"Home Team" stars Kevin James, Taylor Lautner, Rob Schneider, Jackie Sandler, and Tait Blum. Released on Netflix on January 28, 2022, the film is about a head coach who coaches his son's football team.
The film was directed by Charles Kinnane and Daniel Kinnane, both known for directing the mini-series "Sound Guy". When your team is in a rut, there's only one person to call to turn things around: Kevin James. This year's football season is coming to a close, but that hasn't stopped Netflix from releasing a movie relating to the sport, let alone a film produced by Adam Sandler. This is another movie that I didn't realize until I spotted its poster and saw the people involved with it, mainly James and Sandler. The films made by these two tend to be hit-and-miss depending on people's tastes, including those made for the streaming service. Some proved to be tolerable for their audiences, while others tend to be either forgettable or extremely irredeemable or ridiculously crude or all of the above. This film happens to have the elements we usually see in a Happy Madison project, but for kids, which means it can go in either direction depending on the execution. Was the movie able to score some touchdowns for its audience, or was it another misfire that belongs in the Happy Madison trash? Let's find out.
The film centers on Sean Payton (James), a head coach who led the New Orleans Saints to win Super Bowl XLIV. Three years later, the NFL suspended Payton for one year due to his involvement in the Bountygate scandal. He returns to his hometown to reconnect with his 12-year-old son Connor (Blum), who's leading his Pop Warner football team. The problem is that Connor's team sucks at playing football. This led Payton to volunteer as the team's offensive coordinator in an attempt to earn back Connor's trust. The film is based on real-life events involving Payton's life during his one-year suspension, mainly his relationship with his son. It's an interesting change of pace for the Happy Madison crew since they're mostly known for producing screwball comedies with gross-out gags and wacky scenarios. Those elements are still present in "Home Team", but they're toned down in favor of a kid-friendly underdog story. What seemed to be a winning touchdown and a considerable turnaround for Sandler's production company sadly turned out to be another disappointing loss. While the film's heart was in the right place regarding its effort and messages, it wasted its promising potential in its real-life scenario and charm on a formulaic story that mindlessly followed every trope in the genre playbook. Not only that, but it also lacked the sense of fun and energy that made the other kid-centered sports comedies endearing, like "The Mighty Ducks", especially for the characters. The film also saw the Kinnanes struggling to find the balance between inspirational drama and Sandler's comedy style. As a result, it became an underwhelming and uncanny game that's neither inspiring, entertaining, nor funny. The filmmaking duo had the right idea of presenting the story in a family-friendly manner, but their execution just didn't click for me. One of the few elements that managed to score some big plays was the cast. "Home Team" marks the latest collaboration between Kevin James and the Kinnanes after working on short films together. Based on what I've seen, the partnership seemed to have more silver linings than the screenplay itself. James attempted to put his game face on regarding his dramatic turn as Sean Payton, and the result wasn't all that bad. It's far from award-worthy, but it did prove that Kevin James can do more than just being a target for pratfalls and offensive jokes. I also have a soft spot for Taylor Lautner's presence as Connor's head coach Troy Lambert. The rest of the actors were fine, especially the kid actors who portrayed Connor's football team, even though their character development was unfortunately forgettable. Rob Schneider, on the other hand, not so much. That's not to say that he's awful, but he is still having trouble getting his comical mojo back. While the screenplay didn't score some points in the humor and drama departments, the film compensated slightly with its message. It showcased that it's more important to enjoy the game than to focus on winning, which proves to be respectable for young viewers to learn. It's too bad that the movie didn't have as much football spirit as its subject matter.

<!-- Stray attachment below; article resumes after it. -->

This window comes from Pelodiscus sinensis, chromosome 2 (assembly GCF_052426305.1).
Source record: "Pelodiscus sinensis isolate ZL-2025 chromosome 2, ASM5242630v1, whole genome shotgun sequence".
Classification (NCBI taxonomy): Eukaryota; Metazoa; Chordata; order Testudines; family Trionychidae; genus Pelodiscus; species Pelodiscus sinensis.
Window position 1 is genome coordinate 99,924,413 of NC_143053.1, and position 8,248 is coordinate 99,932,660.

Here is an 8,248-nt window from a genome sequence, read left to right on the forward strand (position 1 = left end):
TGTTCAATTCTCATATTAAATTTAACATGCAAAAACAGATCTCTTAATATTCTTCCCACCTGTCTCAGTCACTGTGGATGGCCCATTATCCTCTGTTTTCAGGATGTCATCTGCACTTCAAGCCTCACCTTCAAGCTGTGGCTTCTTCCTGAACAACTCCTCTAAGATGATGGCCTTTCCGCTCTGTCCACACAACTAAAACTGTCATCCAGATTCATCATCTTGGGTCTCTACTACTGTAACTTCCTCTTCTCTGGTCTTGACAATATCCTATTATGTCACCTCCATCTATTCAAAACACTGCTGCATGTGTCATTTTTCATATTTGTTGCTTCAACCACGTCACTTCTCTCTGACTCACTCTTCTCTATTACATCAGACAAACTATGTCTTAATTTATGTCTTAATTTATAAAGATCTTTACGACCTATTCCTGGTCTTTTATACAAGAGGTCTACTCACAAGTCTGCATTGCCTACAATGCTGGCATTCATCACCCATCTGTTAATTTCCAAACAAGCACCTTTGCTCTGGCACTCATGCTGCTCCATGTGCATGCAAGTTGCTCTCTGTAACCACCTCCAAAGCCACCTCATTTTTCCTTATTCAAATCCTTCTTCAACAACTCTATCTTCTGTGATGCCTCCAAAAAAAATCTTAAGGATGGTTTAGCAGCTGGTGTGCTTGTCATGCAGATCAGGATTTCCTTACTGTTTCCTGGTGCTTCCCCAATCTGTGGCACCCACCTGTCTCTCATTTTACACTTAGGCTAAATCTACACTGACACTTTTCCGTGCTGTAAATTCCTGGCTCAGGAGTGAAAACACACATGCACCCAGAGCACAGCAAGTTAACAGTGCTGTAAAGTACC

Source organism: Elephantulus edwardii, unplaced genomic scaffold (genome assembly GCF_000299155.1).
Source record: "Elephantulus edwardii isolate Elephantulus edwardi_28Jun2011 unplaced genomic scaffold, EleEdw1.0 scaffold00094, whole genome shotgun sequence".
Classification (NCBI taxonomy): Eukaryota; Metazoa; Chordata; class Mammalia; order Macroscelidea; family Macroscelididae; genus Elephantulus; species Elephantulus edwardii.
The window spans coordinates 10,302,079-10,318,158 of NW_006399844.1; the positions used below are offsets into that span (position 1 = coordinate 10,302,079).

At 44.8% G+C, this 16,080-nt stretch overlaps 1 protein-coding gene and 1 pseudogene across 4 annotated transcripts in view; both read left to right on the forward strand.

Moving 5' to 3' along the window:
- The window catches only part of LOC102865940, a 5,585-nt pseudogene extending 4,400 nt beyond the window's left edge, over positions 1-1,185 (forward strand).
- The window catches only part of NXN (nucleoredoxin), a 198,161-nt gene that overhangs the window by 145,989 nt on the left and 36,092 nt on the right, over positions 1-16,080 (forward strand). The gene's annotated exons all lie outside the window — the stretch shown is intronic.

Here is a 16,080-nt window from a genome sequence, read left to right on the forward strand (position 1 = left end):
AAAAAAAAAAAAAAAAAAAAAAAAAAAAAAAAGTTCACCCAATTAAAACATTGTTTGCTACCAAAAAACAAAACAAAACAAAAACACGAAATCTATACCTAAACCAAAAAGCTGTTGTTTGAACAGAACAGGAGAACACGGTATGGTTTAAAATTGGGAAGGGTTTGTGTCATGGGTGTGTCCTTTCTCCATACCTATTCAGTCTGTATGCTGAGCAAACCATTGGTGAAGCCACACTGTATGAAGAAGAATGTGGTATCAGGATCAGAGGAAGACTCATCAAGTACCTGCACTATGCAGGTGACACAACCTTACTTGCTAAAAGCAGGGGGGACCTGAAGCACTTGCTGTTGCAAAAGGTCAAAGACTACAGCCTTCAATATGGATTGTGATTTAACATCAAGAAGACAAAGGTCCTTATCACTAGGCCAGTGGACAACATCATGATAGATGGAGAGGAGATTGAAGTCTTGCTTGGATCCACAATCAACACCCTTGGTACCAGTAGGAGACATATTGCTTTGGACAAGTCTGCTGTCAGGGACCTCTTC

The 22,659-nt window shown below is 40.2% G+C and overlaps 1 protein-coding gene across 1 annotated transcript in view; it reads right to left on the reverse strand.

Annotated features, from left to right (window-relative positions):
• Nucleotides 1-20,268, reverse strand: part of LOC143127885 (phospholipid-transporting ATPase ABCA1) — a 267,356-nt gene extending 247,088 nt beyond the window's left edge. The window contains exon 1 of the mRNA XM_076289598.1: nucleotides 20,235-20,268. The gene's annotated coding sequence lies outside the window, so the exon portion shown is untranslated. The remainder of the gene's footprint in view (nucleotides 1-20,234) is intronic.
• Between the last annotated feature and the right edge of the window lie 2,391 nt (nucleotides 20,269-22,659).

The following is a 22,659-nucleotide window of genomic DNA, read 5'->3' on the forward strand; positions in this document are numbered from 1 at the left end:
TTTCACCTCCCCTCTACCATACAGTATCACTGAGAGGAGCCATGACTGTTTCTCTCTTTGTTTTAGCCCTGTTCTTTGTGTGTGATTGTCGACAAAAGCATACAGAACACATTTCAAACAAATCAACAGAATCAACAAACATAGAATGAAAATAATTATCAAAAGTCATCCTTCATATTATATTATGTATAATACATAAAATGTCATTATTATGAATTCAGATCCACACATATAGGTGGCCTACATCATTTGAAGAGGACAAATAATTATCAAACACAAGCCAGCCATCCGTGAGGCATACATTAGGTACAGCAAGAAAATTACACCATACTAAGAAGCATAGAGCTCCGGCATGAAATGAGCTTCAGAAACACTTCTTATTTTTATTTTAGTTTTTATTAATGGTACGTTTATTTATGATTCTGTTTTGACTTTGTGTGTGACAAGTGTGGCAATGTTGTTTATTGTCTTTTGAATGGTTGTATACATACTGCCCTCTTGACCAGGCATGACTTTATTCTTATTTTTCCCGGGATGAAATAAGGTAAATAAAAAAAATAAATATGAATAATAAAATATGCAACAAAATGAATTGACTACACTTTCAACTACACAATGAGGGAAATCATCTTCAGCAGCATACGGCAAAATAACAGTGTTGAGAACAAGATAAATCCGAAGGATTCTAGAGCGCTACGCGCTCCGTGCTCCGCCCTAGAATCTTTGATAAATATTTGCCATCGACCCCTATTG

Overall, "Home Team" is one of the more tolerable efforts from Happy Madison regarding the direction. Unfortunately, it is also one of the forgettable ones. Despite Kevin James delivering one of his respectable performances of his career, the film wasted its intriguing premise in favor of an underwhelming, by-the-numbers underdog tale that's constantly sacked by its sports formula. With its disappointing storyline, cliched screenplay, mediocre characters, and dull humor, the fact-based comedy fails to capture the trophy and the hearts of many Happy Madison fans. If you're into sports comedies filled with heart and humor, you might not have a problem watching this one. Although, there is a good chance that you might forget about it after a couple of days.